Testing Einstein's theory: NASA Gravity Probe B mission

Oct 01, 2004

As a major NASA mission begins science operations, native DeWitt Burns can make a rare claim - that he helped test Albert Einstein's General Theory of Relativity.

Burns, a lifelong Athens resident and 1978 graduate of Athens High School, is a member of NASA's Gravity Probe B team. Also known as GP-B, the experiment will test Einstein's theory that space and time are slightly distorted by the presence of massive objects such as planets and stars.

As materials contamination team lead for Gravity Probe B's Materials, Processes and Manufacturing Department at NASA's Marshall Space Flight Center in Huntsville, Ala., Burns evaluated contamination-control measures to help protect the spacecraft. Also, as a member of the gas management assembly redesign team, he played a role in the design, fabrication, testing and integration of hardware that provides spin-up gas to Gravity Probe B's gyroscopes.

Gravity Probe B launched April 20 from Vandenberg Air Force Base, Calif., aboard a Boeing Delta II launch vehicle. Orbiting 400 miles above Earth, the Gravity Probe B space vehicle circles the globe every 90 minutes, crossing over both poles.

While on orbit, Gravity Probe B's four ultra-precise gyroscopes will monitor their alignment changes in relation to the mission's guide star, IM Pegasus. One of the anticipated changes is only 42 milliarcseconds after one year, an angle so small that if someone climbed a slope of 42 milliarcseconds for 100 miles, their altitude would be only one inch higher than when they started.

These measurements will enable scientists to track two effects — how space and time are very slightly warped by the presence of the Earth, and how the Earth's rotation very slightly drags space-time around with it.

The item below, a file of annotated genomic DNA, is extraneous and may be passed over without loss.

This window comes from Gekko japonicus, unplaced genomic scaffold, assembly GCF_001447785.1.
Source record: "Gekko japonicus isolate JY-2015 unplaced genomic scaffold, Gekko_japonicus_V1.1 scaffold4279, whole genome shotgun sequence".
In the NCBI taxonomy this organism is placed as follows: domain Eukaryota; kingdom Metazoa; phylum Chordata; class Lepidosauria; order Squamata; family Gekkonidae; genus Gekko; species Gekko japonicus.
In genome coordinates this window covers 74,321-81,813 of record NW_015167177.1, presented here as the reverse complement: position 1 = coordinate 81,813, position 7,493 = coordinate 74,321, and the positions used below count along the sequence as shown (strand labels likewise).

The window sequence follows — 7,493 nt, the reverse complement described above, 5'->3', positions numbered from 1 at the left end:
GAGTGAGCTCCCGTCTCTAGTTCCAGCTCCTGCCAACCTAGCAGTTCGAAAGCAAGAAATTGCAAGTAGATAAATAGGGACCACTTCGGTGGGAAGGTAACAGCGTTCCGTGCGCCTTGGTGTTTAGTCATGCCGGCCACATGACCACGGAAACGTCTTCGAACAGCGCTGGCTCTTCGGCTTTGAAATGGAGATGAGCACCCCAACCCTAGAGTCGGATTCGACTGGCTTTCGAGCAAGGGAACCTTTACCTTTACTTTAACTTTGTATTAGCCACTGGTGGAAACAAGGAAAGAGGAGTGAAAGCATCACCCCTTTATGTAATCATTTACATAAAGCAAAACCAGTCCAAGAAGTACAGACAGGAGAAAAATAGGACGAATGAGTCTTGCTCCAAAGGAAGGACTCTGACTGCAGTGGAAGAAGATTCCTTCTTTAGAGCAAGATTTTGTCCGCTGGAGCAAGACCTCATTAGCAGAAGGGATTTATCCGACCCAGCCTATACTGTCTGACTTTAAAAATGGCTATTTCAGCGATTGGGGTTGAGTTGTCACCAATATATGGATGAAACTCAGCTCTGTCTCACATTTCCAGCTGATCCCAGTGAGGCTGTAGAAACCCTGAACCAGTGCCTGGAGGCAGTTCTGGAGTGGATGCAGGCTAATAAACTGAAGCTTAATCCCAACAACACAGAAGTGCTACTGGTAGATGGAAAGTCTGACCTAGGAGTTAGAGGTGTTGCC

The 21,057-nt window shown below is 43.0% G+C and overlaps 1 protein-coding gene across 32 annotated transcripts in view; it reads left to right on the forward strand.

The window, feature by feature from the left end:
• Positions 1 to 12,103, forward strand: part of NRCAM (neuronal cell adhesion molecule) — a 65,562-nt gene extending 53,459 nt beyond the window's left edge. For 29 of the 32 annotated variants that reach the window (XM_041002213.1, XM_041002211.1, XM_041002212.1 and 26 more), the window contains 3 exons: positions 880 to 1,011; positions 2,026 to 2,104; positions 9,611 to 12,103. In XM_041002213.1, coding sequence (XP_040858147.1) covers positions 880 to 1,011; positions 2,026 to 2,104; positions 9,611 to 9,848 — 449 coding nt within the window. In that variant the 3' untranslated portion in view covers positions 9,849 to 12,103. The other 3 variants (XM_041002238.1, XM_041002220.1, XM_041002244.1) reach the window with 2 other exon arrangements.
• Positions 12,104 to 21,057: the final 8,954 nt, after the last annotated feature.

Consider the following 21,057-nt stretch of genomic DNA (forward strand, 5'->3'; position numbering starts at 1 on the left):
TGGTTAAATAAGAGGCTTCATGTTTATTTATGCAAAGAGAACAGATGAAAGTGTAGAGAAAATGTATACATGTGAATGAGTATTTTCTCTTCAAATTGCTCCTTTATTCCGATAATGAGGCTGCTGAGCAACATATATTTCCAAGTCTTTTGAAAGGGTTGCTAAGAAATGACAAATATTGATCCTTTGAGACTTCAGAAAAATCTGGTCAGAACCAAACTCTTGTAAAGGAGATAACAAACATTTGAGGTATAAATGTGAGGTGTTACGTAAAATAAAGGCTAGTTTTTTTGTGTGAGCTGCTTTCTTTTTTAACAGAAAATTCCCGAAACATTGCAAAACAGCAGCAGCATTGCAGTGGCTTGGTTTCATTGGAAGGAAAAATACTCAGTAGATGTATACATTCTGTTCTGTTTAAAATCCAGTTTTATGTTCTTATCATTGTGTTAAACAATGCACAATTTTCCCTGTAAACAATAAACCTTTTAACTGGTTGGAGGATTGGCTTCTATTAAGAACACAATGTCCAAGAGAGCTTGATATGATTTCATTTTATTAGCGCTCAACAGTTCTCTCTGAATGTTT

Considered among the most profound enigmas of physics, these factors have far-reaching implications for the nature of matter and the structure of the universe. Einstein proposed the General Theory of Relativity in 1916, approximately 80 years before the advent of technology capable of testing his theory.

Gravity Probe B's 12-month science-data acquisition period will be followed by a two-month post-science period for calibrations. By 2005 the Gravity Probe B mission will be complete, and a one-year period is planned for scientific analysis of the data.

Burns has a bachelor's degree in engineering from the University of Alabama in Tuscaloosa.

NASA's Gravity Probe B program is managed at the Marshall Space Flight Center. NASA's prime contractor for the mission, Stanford University in Stanford, Calif., conceived the experiment and is responsible for the design of the science instrument, as well as for mission operations and data analysis. A major subcontractor, Lockheed Martin of Sunnyvale, Calif., designed and built the spacecraft as well as portions of the science instrument.

More information about the Gravity Probe B mission is available at: http: //einstein.stanford.edu/ and http: //www.gravityprobeb.com

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